What is Agoraphobia?
A panic disorder is the presence of recurrent, unexpected panic attacks followed by constant worry that the panic attacks will return and the implications or consequences of the attacks.
There may also be a change in behavior associated with the attacks. Agoraphobia is a fear of being out in public. The fear is generally caused by panic attacks.
This fear leads to staying home and persistently avoiding these situations, or enduring the situation with intense dread and with the help of a companion.
Examples of feared situations are being in a grocery store, shopping mall, or other crowded situations.
Agoraphobia is usually diagnosed in association with panic disorder, in which there are recurrent panic attacks that may be predictable or occur unexpectedly.
A panic attack is a sudden onset of multiple symptoms of intense fear, consistent with a sense of an impending disaster.
Panic disorder, with or without agoraphobia, is present in between one to three percent of people at some time in their lives. Agoraphobia tends to begin in a person's 20s. Women are affected more often than men. The distress is not due to a social or specific phobia or another anxiety disorder.
With this diagnosis, the panic attacks are judged not directly due to drug abuse, a medical condition (such as an overactive thyroid gland), or side effects of medication. The panic is not explained by other anxiety disorders such as a specific or social phobia, obsessive-compulsive disorder, posttraumatic stress disorder, or separation anxiety disorder.
How is Agoraphobia diagnosed?
Before diagnosing agoraphobia, a physician should perform a complete physical examination and compile a thorough medical history to rule out any potential physical cause. If a mental disorder is suspected, the patient will be referred to a psychiatrist, psychologist or other mental health professional.
Agoraphobia will be diagnosed if the patient has symptoms consistent with agoraphobia that are not caused by another mental condition. Other mental conditions that may present with symptoms similar to those of agoraphobia include:
- Obsessive-compulsive disorder
- Post-traumatic stress disorder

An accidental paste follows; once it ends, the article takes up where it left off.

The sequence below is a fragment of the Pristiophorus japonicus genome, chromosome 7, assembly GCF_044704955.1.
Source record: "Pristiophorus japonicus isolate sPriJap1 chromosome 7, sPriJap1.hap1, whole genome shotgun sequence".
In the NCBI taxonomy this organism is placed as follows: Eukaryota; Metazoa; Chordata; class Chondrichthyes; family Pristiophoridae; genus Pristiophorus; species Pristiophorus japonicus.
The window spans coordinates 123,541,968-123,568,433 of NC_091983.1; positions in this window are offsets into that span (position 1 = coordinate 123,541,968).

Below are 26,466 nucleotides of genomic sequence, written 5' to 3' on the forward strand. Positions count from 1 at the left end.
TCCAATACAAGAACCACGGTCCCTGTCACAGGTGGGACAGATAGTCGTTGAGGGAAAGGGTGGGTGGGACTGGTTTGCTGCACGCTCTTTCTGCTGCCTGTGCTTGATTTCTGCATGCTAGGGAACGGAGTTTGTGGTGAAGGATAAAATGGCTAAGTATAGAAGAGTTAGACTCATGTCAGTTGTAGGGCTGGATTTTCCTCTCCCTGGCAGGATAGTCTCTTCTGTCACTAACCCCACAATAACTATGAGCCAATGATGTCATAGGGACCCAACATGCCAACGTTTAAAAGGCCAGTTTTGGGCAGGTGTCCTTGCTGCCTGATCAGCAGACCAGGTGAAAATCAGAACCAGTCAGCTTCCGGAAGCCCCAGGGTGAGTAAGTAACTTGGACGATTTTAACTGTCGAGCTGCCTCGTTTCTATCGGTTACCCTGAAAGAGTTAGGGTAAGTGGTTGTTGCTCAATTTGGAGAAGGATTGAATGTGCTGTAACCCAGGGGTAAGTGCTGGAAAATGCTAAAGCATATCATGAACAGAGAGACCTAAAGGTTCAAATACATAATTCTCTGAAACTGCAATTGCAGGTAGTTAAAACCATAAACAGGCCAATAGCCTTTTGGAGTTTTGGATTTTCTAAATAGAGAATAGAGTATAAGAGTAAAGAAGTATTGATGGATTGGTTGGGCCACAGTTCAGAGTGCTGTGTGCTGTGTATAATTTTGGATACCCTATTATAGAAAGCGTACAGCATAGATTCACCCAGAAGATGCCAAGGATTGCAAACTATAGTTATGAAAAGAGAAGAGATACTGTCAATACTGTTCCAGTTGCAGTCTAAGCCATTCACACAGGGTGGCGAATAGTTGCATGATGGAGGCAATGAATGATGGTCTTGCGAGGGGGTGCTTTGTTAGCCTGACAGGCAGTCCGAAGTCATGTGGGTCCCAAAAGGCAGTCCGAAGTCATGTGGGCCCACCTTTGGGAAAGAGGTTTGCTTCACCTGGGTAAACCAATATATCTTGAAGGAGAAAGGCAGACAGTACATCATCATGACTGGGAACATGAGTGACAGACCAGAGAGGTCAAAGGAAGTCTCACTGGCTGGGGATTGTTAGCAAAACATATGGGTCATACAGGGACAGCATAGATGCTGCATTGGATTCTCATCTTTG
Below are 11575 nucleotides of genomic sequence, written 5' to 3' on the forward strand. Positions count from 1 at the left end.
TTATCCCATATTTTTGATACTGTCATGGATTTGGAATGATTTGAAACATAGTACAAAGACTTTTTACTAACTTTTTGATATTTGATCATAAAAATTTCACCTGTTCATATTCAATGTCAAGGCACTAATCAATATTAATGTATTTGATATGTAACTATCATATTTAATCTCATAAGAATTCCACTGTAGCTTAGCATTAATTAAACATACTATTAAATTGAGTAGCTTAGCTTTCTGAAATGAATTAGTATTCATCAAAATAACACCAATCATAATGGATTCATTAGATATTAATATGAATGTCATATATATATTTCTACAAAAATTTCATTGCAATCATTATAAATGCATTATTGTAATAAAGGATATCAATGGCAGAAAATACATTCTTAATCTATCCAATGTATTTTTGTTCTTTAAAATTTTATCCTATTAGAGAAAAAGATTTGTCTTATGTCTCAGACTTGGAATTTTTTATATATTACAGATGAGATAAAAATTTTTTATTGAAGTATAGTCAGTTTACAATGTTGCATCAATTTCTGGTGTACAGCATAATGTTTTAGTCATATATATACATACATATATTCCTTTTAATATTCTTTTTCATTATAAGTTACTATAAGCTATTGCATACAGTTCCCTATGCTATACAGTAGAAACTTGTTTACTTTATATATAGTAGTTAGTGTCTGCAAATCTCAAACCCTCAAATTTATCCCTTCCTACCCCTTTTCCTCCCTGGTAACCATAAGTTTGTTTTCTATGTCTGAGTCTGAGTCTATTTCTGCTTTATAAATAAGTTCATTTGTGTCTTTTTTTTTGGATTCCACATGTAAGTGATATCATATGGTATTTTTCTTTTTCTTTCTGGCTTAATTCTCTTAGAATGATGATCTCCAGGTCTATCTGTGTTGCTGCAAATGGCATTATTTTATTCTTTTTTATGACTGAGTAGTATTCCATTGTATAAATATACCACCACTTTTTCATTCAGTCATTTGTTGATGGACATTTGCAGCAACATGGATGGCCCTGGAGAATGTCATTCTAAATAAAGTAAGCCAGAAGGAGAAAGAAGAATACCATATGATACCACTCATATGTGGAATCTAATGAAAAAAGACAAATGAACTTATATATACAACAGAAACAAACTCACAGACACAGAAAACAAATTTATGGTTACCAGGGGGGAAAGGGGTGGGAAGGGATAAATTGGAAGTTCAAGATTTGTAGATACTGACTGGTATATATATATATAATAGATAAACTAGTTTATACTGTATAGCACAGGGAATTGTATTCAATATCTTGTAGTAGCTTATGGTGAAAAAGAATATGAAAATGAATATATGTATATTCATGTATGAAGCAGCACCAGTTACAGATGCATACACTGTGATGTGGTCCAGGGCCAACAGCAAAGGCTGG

- Separation anxiety disorder
- Social phobia
- Specific phobia
The criteria used to diagnose these two conditions are virtually identical. However there is one key exception: agoraphobia without history of panic disorder is diagnosed if the patient's fear is focused on the potential for experiencing incapacitating or embarrassing, panic-like symptoms or attacks with limited symptoms. For example, the patient may fear having heart-related symptoms and not being able to get help. This differs from panic disorder with agoraphobia, in which the patient's fear is centered on the possibility of full-blown panic attacks, after experiencing panic attacks. In essence, patients who are diagnosed with agoraphobia without history of panic disorder do not have a history of recurrent panic attacks.
Finally, agoraphobia will not be diagnosed for conditions in which a patient's fears are reasonable given certain medical conditions. For example, a patient who has Crohn's disease (a chronic autoimmune disease) may fear being struck with an episode of diarrhea at an inconvenient time. This fear is normal given the patient's circumstances.
How is Agoraphobia treated?
In the majority of cases, a combination of psychotherapy and anti-anxiety and antidepressant medications is the most effective treatment. Cognitive therapy is done to suggest that panic is a misinterpretation of body sensations and that the danger is not as extreme as is perceived. Relaxation training and progressive muscle relaxation can be done, along with respiratory control training. Exposure therapy, where the person is gradually exposed little by little to the dreaded situation, is a useful treatment. Supportive psychotherapy is done as needed. Drug therapy is usually a serotonin-specific reuptake inhibitor (SSRI) with some use of benzodiazepine. Tricyclic antidepressants are occasionally prescribed.
Medication for Agoraphobia
Klonopin (Clonazepam), Xanax (Alprazolam), Prozac (Fluoxetine), Tofranil (Imipramine), Trileptal (Oxcarbazepine)
What might complicate it?
Staying at home can often result in a loss of most relationships and employment. Some individuals may become convinced that they have an undiagnosed life threatening disease or that they are going crazy and may limit their activities even further.
Outcome is variable. The panic attacks come and go over the years. The agoraphobia may subside if the panic attacks subside but may remain chronically present.
Other possibilities are agoraphobia without a history of panic disorder, anxiety disorder due to a medical condition, substance-induced anxiety disorder, social phobia, specific phobia, obsessive-compulsive disorder, hyperventilation syndrome, separation anxiety disorder, and delusional disorder. Medical causes include an underactive or overactive thyroid gland.
Psychiatrist or psychologist.
Questions for your doctorPreparing questions in advance can help patients have more meaningful discussions with their physicians regarding their conditions. Patients may wish to ask their doctor the following questions regarding agoraphobia:
- Are my symptoms indicative of agoraphobia?
- How is agoraphobia typically diagnosed?
- What is causing my agoraphobia?
- How is agoraphobia related to panic disorder?
- Do I have panic disorder?
- Is my agoraphobia medically dangerous?
- Will my agoraphobia become worse if I don’t treat it?
- What are my treatment options? How effective are treatments?
- Will I ever be able to overcome my agoraphobia?
- Are my children at risk of developing agoraphobia since I have the condition?
Last updated 24 June 2015